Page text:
You won't need to hedge your portfolio with that negative returning asset if you know when that -50% return in your equity portfolio is coming.  However, from experience (in 1987, 2000, and 2008), most professional portfolio manager didn't seem to know let alone the little retail investor.  Hedging, if properly performed, will not only reduce the impact of these big drawdowns but also smooth out your portfolio's returns, making it easier to sleep at night.  I'll discuss the Permanent Portfolio and a few other techniques that contribute to this sort of hedging and smoothing out of returns in subsequent posts.

Friday, March 21, 2014

My Take on Harry Browne's 16 Rules of Financial Safety

Harry Browne (1933 - 2006) created 16 rules for aspiring investors to keep themselves safe in good or bad markets.  These rules were originally published on his website, and I have them listed in bold below with my own commentary beneath each respective rule.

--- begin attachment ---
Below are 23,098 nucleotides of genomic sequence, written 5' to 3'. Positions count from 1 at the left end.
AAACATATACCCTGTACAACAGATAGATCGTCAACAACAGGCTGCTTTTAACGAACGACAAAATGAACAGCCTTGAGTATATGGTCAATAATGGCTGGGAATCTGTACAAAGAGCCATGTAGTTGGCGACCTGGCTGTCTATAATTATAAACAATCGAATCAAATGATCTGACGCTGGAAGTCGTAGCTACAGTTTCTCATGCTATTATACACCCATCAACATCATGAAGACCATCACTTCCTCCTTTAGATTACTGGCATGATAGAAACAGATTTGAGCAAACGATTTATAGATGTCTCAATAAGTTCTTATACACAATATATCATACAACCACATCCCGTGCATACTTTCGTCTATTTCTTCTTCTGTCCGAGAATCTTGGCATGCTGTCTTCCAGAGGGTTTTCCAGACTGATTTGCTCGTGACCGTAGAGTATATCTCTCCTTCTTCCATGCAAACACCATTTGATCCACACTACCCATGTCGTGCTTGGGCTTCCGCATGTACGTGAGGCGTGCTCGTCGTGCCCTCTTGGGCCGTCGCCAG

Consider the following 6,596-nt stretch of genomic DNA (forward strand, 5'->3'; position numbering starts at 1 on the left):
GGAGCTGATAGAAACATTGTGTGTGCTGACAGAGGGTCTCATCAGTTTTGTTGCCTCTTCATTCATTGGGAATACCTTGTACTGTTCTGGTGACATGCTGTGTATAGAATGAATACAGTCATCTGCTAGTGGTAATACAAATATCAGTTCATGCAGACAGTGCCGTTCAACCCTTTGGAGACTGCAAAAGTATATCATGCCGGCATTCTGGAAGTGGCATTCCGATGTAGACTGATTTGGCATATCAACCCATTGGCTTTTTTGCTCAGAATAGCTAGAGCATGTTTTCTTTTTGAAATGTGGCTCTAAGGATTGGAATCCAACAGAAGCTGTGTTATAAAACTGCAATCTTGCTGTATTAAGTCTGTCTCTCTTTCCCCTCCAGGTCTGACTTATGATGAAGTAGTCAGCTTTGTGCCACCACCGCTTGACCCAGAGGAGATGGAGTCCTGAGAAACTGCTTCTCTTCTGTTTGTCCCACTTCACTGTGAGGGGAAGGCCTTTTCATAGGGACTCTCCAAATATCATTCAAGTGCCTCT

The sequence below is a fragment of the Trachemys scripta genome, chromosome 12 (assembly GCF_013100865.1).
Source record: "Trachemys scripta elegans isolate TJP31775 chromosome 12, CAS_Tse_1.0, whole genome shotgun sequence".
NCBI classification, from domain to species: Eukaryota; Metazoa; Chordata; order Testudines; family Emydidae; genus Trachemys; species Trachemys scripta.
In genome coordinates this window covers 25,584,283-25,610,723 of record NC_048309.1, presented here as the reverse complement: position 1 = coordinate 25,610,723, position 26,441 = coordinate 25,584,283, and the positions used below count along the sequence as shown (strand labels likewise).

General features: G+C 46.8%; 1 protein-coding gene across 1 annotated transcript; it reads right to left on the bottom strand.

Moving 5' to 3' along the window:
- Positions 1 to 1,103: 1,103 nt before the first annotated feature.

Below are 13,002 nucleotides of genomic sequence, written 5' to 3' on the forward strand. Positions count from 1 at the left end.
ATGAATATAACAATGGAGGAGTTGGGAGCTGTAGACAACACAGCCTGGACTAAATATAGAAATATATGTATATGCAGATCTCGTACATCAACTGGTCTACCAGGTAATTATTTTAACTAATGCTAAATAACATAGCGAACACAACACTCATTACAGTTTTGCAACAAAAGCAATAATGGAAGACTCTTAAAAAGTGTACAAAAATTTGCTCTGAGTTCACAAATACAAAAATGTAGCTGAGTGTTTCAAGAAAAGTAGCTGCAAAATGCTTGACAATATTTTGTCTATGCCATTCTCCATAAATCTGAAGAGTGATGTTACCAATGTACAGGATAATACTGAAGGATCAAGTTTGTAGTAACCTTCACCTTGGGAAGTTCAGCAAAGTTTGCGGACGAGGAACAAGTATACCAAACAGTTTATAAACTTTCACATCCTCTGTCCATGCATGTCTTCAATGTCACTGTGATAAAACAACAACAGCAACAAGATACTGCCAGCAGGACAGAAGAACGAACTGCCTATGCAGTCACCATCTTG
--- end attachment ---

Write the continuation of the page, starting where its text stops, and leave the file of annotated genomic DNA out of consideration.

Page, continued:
1. Your career provides your wealth.

Most of the wealth in the world is created by businesses adding real value to society, not through people making superior investments.  That's not to say investing is useless or a zero-sum game.  The goal of the financial markets is to efficiently lend capital to businesses and/or people in need, whether in the form of stocks (ownership interest), bonds (debt), derivatives (contracts to help reduce financial risk), etc.

By progressing in your career and living below your means and wisely investing your savings, you can augment your net worth over time by lending your excess cash.  In many cases, that cash helps grow businesses and you earn a handsome return, a win-win for both and you'll likely end up wealthier than if you put that cash under the mattress or in the bank.  Unfortunately, not every dollar you invest will be returned to you (another term for this phenomenon is "risk".)  The rules below will hopefully reduce instances where this happens.